Saturday, February 27, 2016

2016 Reading Challenge: A Book You Can Finish In A Day

A Book You Can Finish In A Day

Technically I didn't finish this book the same day I started, but that's only because I started it at about 10 pm, and finished it shortly after midnight the next day.  However, I'm counting that as a "day" because it was less than 24 hours by far.

I rather liked the book, and it is a Newbery Award winner:

The One and Only Ivan
by Katherine Applegate


Ivan is an easygoing gorilla. Living at the Exit 8 Big Top Mall and Video Arcade, he has grown accustomed to humans watching him through the glass walls of his domain. He rarely misses his life in the jungle. In fact, he hardly ever thinks about it at all.

Instead, Ivan thinks about TV shows he’s seen and about his friends Stella, an elderly elephant, and Bob, a stray dog. But mostly Ivan thinks about art and how to capture the taste of a mango or the sound of leaves with color and a well-placed line.

Then he meets Ruby, a baby elephant taken from her family, and she makes Ivan see their home—and his own art—through new eyes. When Ruby arrives, change comes with her, and it’s up to Ivan to make it a change for the better.

Katherine Applegate blends humor and poignancy to create Ivan’s unforgettable first-person narration in a story of friendship, art, and hope.

Tuesday, February 23, 2016

Top Ten Books I Enjoyed Recently That Weren't My Typical Genre

Top Ten Books I Enjoyed Recently That Weren't My Typical Genre

1. The Martian by Andy Weir
I don't really do science fiction, pretty much ever.  If I delve into that side of literature I go towards fantasy, but this book was amazing.

2. The Grownup by Gillian Flynn
I actually read this as a brand new book, that I requested through the library because it had been on the bestsellers lists (or at least the author had).  I don't typically read mainstream, new releases, but this was kind of hilarious.

3. Breakwater Bay by Shelley Nobel
Just a basic family drama/romance, not normally exciting for me.

4. Awesome Sh*t My Drill Sergeant Said by Dan Caddy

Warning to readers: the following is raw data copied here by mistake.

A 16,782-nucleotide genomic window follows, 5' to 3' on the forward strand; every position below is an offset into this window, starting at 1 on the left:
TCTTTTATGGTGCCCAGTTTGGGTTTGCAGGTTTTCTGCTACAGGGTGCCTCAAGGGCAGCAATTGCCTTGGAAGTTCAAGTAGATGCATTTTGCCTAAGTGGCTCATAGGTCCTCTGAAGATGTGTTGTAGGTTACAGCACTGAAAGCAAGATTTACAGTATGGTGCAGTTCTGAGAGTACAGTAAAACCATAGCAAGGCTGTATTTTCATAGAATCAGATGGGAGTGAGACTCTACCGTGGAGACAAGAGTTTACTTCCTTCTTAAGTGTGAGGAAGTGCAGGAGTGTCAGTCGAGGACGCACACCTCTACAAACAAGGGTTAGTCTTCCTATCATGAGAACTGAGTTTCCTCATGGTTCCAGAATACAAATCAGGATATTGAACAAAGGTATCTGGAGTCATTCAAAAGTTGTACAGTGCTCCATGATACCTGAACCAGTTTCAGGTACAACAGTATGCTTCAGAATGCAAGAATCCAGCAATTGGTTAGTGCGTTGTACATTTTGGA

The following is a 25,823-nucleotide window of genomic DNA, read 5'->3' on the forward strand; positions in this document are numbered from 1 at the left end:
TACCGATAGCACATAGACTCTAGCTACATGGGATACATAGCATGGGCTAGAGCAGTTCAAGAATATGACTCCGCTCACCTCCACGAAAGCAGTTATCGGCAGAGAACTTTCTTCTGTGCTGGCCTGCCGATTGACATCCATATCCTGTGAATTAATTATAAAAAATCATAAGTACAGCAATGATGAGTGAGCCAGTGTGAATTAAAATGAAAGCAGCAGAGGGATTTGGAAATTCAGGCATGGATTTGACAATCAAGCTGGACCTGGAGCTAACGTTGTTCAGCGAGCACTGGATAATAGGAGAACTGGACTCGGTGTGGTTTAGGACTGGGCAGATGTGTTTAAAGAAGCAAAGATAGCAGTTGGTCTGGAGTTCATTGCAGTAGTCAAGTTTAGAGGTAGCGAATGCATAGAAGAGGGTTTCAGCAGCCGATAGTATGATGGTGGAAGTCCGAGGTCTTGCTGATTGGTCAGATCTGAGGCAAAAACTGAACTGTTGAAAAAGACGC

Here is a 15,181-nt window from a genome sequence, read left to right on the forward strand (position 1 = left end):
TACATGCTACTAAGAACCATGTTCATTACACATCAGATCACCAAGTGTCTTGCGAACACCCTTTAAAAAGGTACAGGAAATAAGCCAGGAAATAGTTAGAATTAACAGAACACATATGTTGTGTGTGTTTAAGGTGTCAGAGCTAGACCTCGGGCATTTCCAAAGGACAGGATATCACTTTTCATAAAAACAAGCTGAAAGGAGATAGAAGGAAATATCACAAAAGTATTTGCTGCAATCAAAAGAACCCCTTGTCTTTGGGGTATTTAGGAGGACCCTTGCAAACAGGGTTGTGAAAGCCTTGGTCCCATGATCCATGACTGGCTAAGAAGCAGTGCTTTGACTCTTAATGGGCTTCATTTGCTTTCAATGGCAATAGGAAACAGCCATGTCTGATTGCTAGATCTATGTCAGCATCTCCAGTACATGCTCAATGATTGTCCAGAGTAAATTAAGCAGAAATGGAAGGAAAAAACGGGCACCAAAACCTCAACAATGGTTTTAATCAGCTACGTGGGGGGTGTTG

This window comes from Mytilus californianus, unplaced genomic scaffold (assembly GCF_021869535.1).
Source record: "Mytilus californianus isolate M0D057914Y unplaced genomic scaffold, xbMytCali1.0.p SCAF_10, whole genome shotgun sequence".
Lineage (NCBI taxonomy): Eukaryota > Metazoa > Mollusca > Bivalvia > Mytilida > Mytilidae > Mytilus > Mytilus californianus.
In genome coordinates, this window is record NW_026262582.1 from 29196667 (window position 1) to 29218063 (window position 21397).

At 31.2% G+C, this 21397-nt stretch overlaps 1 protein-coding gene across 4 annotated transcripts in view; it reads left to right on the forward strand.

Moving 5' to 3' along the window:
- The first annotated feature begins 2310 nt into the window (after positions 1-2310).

This was straight up hilarious, and nonfiction is not my favorite genre by far.

5. If You Feel Too Much by Jamie Tworkowski
Again, nonfiction, but it's from To Write Love On Her Arms (TWLOHA), so I had to because I love them, and I loved this.

6. Raising My Rainbow by Lori Duron
Blah memoirs usually, especially whiny ones about how someone is different and life is hard, but I found this rather inspiring.

7. American Sniper by Chris Kyle
Again, memoir, but war.  I love war movies, not typically books.  This was the best book I read in 2015 hands down.

8. Entwined With You by Sylvia Day
I normally find myself embarrassed by reading books that are known to be about sex and not much more, but this series has actual plot and Sylvia Day can actually write, so I make the exception for her.

9. Who Was Alfred Hitchcock? by Pamela D. Pollak
Need I say memoir again?  I'm starting to think I read these more than I think, but this was childrens level.  If you have a child and they don't like nonfiction, introduce them to this series of books, they'll love it.

10. The Terrorist's Son by Zak Ebrahim
Memoir!  Mostly I loved it because it was related to a Ted Talk, and if you don't know what Ted Talks are, then google it.  Now.  Seriously.

Sunday, February 21, 2016

Review: The Martian

Title:  The Martian
Author:  Andy Weir
Rating:  6/5


Six days ago, astronaut Mark Watney became one of the first people to walk on Mars. Now, he's sure he'll be the first person to die there. After a dust storm nearly kills him and forces his crew to evacuate while thinking him dead, Mark finds himself stranded and completely alone with no way to even signal Earth that he’s alive — and even if he could get word out, his supplies would be gone long before a rescue could arrive. Chances are, though, he won't have time to starve to death. The damaged machinery, unforgiving environment or plain-old "human error" are much more likely to kill him first. But Mark isn't ready to give up yet. Drawing on his ingenuity, his engineering skills — and a relentless, dogged refusal to quit — he steadfastly confronts one seemingly insurmountable obstacle after the next. Will his resourcefulness be enough to overcome the impossible odds against him?


I cannot express how much I truly loved this book.  I would say it was my favorite this year, but considering it's only February, that is setting myself up for a year of shitty reading that couldn't compare.  Oddly enough I was given this book as a present on a first date (awesome, right?), and I started reading it that night.  It started off for me as a book I heard was highly recommended and I wanted to read it before I saw the movie (which now I'm not sure I want to see).  It ended up being amazing though!

Yes, sure, there was a lot of technical science talk, but the humor amidst it more than made up for parts I didn't understand.  I think I would have actually been satisfied if the only point of view the entire book was from Mark, but I did enjoy seeing NASA scramble in the aftermath.

So basically I'm recommending this book to absolutely anyone I can think of who reads and hasn't read it yet.  I've already converted a few people.  Even if you don't normally like science fiction (like me) you should read this!